Angelika Hargesheimer sparked a discussion regarding the legal bounds of weight-based discrimination after she decided to place her own limits on potential guests of Beachhotel Sahlenburg in Cuxhaven, Germany.
“For reasons of liability, we would like to point out that the interior is not suitable for people with a body weight of more than 130 kg,” reads the disclaimer on the hotel website.
Hargesheimer explained to local news outlet buten un binnen that she decided to provide a weight-related disclaimer after an incident with a former guest whose bed collapsed while he was sleeping. The disgruntled - and presumably portly - guest reportedly sued the hotel owner for related damages. The matter was settled out of court.
According to Hargesheimer, she wants her business to be thought of as a “designer hotel,” and therefore has “classic” pieces of furniture - which apparently cannot be reinforced.
Furthermore, she claimed, a number of possibly overweight guests struggled to get into the showers, and some individuals of a similar build also complained of the dining room chairs being uncomfortable.
However, the hotel owner’s comments appeared to expose an additional motivation for her move.
"Well, I find it personally discriminatory that I have to endure such a sight - to be honest. And I know when I'm fat that something is wrong," Hargesheimer said, arguing that those without a thyroid condition should be able to control their weight.
Natalie Rosenke, chairwoman of the Society Against Weight Discrimination, has expressed via social media that the hotel is “deliberately and specifically” excluding “fat people,” according to a translated tweet. She went on to assert that legislation should be put into place to protect individuals from such a practice.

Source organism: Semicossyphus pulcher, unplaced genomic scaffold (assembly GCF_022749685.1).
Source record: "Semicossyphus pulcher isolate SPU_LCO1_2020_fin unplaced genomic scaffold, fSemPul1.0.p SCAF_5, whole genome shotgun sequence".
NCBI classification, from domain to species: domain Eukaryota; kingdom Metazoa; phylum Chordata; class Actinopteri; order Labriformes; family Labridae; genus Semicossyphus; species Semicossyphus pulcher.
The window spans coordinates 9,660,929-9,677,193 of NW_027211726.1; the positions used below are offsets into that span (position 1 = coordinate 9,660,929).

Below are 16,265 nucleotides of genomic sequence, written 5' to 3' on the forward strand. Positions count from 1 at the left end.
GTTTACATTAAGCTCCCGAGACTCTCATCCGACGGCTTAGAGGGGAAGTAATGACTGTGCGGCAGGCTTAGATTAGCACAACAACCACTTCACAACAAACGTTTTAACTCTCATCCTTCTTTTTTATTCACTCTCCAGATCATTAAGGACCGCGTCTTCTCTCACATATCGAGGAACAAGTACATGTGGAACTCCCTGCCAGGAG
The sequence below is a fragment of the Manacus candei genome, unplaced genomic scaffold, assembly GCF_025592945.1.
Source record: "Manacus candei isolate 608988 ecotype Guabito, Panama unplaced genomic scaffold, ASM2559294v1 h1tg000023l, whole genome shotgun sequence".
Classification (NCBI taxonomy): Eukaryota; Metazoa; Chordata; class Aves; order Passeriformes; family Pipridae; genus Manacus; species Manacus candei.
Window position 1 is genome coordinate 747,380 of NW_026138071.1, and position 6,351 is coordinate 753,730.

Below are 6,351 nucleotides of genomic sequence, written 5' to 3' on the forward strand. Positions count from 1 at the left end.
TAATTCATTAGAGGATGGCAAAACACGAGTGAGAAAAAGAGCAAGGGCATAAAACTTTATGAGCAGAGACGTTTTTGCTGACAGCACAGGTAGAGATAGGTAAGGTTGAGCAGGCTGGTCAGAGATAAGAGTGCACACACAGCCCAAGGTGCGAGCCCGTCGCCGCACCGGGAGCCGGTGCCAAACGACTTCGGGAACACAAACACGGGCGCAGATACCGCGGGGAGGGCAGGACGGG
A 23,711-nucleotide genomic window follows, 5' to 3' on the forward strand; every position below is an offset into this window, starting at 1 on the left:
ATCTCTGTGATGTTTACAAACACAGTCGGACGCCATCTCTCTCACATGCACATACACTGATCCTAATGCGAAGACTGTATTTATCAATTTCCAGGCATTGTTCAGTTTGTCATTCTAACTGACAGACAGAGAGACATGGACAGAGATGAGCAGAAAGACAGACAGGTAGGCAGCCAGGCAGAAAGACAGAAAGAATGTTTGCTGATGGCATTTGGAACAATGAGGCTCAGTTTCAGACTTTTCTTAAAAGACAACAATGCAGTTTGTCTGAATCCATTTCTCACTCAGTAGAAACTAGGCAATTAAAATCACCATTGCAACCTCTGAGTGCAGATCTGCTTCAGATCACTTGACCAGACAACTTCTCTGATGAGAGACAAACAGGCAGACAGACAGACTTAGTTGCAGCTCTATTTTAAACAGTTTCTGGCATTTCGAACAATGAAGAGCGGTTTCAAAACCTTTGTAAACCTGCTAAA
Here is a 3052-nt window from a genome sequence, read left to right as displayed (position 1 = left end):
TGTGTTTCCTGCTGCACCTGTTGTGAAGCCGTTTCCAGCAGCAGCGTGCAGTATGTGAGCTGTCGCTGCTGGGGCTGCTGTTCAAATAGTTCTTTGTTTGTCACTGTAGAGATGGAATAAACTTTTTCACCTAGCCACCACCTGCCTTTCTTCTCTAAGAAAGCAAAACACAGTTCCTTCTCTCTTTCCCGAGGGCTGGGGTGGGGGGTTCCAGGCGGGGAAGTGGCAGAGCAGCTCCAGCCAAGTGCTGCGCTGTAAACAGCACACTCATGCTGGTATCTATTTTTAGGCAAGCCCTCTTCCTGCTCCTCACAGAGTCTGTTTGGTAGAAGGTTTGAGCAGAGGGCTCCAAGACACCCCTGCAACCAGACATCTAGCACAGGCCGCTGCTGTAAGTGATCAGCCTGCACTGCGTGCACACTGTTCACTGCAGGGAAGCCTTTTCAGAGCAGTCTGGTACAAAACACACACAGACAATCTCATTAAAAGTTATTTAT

"Legal protection against weight discrimination is overdue!" she declared in an interview with German tabloid Bild.
While there are existing laws prohibiting weight-based discrimination in Germany, they are only applicable “if an overweight person reaches the threshold of a disability,” according to Federal Anti-Discrimination Agency spokesperson Sebastian Bickerich, who was also interviewed by the tabloid.
"Therefore, it should be difficult for those affected to take legal action against provisions such as in the hotel you described, with reference to the General Equal Treatment Act (AGG)."
Hargesheimer stated that since she chooses to “stick to her diet,” others should be able to do the same.
Luckily, her “designer hotel” isn’t the only spot at which to stay in the beach town.